Posted by: cochinblogger | April 1, 2011

No Story Ever Ends

Let’s call him Abe. He is a strikingly handsome 26-year-old bachelor, and happens to be my friend. From time to time, we repair to our favorite bar, and over vodka and chilli gobi or a plate of chicken liver fry, Abe opens his heart out to me and pours out his hopes, frustrations, and troubles, drawing consolation from my sympathetic ear, commiserative clucks, and greater worldly experience (I’m middle-aged, after all). Alcohol in small-to-moderate doses often acts like a truth serum, and there is no better lubricant for the convivial confessional conversation.

Abe hails from the high ranges of Idukki, where his family owns plantations. Abe fell in love when he was in the third standard in school. Here is how it happened. It was the dance class in school, and Abe’s partner was his older sister. The dance teacher saw that they were an ill-matched pair, with Abe’s sister being a head taller than Abe. So the dance teacher took Abe’s hand and walked with him through the throng of students, finally stopping before a girl. He put Abe’s hand in this girl’s hand and told Abe, “She will be your dance partner from now on.”

Abe looked at the girl — and fell head over heels in love. He was all of eight years old at the time.

In middle school, a rival for his beloved’s affection appeared on the scene. Abe called him one day and told him he wanted to show him something interesting. They walked together to a corner of the school yard, where Abe stuck him unexpectedly on the nose with his fist, almost breaking the nose. “Lay off my girl, do you hear!” he shouted.

Another day in school, Abe spotted his girl with her friend eating lunch. He waved boisterously to them and shouted some nonsense words in high spirits. The friend complained to a teacher, and Abe was hauled up in class by the teacher. “Why did you behave like that?” the teacher asked. Abe was unabashed. “Because I like her, because I love her!” he declared before the astonished class.

The teacher asked Abe to return to his seat, but to meet her after class. The teacher then told Abe, “Love is for older people. Not for schoolboys.” But Abe remained unconvinced.

Abe passed out of school, and parted ways with the girl. In all their time in school, they had not spoken. Not even once.

Ten years later, after college, after a stint in the Gulf, and now working with a private company, Abe has got back in touch with his school sweetheart. In fact, it happened just four months ago. Gentle reader, can you see the ending of this story?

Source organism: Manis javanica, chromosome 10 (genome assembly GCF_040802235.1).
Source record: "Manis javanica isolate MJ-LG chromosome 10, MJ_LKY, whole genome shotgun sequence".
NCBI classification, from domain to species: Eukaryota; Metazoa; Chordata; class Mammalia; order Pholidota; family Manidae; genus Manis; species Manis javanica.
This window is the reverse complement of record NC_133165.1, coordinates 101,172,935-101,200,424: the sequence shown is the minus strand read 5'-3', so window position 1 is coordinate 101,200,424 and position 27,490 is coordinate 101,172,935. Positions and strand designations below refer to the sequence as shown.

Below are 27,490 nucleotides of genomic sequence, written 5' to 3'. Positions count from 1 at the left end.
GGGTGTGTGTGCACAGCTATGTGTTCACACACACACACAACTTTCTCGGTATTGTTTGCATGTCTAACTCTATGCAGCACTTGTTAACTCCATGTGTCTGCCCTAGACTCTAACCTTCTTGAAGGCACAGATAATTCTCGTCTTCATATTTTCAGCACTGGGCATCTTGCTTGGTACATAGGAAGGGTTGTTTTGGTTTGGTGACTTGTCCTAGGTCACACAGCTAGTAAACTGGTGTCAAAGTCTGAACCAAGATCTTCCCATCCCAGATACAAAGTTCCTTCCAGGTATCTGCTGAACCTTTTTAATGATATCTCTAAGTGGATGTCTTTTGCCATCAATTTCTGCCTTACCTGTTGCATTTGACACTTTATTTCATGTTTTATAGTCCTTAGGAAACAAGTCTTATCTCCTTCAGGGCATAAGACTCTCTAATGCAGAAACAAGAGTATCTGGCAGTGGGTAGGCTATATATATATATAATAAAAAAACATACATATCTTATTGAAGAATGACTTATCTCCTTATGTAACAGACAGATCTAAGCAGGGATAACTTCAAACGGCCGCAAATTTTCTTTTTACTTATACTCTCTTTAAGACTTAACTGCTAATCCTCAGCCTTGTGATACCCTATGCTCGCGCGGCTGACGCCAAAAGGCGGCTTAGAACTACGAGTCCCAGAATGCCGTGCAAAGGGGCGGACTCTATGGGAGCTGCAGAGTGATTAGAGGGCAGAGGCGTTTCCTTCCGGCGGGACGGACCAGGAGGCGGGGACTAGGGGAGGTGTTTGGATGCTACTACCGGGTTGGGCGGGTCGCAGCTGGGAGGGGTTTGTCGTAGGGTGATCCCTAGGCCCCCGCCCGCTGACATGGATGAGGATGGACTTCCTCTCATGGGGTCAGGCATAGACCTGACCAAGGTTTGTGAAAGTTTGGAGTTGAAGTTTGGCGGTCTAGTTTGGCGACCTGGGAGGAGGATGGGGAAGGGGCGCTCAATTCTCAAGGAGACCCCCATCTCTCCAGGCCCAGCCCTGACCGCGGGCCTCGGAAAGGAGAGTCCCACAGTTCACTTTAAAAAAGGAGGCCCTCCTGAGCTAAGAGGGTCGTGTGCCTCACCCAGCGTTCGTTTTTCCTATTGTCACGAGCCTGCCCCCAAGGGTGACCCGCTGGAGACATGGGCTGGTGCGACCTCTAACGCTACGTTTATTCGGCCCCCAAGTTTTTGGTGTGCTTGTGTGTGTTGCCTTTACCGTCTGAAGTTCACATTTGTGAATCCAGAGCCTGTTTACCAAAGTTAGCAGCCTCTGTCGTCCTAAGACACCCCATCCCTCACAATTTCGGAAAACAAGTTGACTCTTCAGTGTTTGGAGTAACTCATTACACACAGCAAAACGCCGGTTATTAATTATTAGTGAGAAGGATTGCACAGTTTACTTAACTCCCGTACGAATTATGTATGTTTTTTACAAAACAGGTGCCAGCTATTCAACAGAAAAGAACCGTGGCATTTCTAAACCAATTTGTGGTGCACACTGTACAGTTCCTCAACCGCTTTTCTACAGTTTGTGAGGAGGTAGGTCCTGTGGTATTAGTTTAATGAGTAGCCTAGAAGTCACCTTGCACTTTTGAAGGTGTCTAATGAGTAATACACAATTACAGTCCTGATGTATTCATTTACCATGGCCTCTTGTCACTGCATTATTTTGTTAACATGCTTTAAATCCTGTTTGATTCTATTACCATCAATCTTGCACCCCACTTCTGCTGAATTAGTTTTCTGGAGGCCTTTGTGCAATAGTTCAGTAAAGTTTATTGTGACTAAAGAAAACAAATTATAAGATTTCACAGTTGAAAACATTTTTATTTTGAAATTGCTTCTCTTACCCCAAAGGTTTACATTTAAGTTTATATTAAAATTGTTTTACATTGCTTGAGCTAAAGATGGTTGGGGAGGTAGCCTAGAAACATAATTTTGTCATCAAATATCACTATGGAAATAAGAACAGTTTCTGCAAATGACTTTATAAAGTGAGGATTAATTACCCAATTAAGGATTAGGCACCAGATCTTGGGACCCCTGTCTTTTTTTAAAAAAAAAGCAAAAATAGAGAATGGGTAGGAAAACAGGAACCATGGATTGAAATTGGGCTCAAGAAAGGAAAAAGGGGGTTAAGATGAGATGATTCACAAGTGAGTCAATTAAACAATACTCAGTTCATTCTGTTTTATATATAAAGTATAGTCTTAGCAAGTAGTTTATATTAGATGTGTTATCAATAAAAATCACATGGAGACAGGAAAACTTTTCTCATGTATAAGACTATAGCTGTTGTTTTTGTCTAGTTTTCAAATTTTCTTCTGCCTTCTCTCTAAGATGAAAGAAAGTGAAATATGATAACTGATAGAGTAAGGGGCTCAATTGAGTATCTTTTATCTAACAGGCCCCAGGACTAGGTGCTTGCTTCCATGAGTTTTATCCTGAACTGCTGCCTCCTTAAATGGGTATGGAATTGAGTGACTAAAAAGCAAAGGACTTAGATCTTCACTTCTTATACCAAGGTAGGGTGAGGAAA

Strangely enough, Abe now feels the girl and he are incompatible. She does not react to his jokes, he complains. She is passive. She says she is willing to marry him, but also says she is fine with the idea of not marrying him. Abe can decide, she says.

Abe has almost decided not to pursue marriage with her. He is despondent. He has sacrificed many a promising proposal on account of this girl’s memory.

How will this story end? Who knows?

And do stories end, anyway? Don’t they keep spinning and extrapolating themselves in the minds of readers long after the last page has been turned and the book closed? And how much more true is this of real life, where one story segues seamlessly with the next, and the next, and the next … The story of Abe and his girl ought to have ended after they left school, but flared up anew ten years later. Even if they part now for a second time, who can proclaim with certainty, “This is the end”?

The foregoing thought was planted in my mind by the following dialogue between the famous poet Kamala Das and Merrily that ends the book The Love Queen of Malabar by Merrily Weisbord:

“I guess you haven’t finished the novel,” I say.

“It’s not ended. Nothing ends in the last chapter. We end, legs thrashing, breath ending, but the story will never end. The characters stay where they are, like they’re frozen.”

“And Sadiq Ali and Annasuraiya — what happens to them?”

“They could not spend the night together. They recognize each other, but an avalanche descends, a snowstorm. They are kept apart. But it doesn’t end because their longing goes on, remains in other people like a candle snuffed out and another one lit. Only names change, situations, destinations. We stop writing, someone else continues. No story ever ends.”

A wonderful end to a wonderful book! Stories don’t end, you see — but books do. 🙂

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Responses

  1. Lovely post … really enjoyed it!

  2. A beautiful and intriguing post…
    I have long thought that much of the satisfaction we derive from story-telling is the way we’re provided with a neat beginning, middle and end. So much easier to cope with than life!


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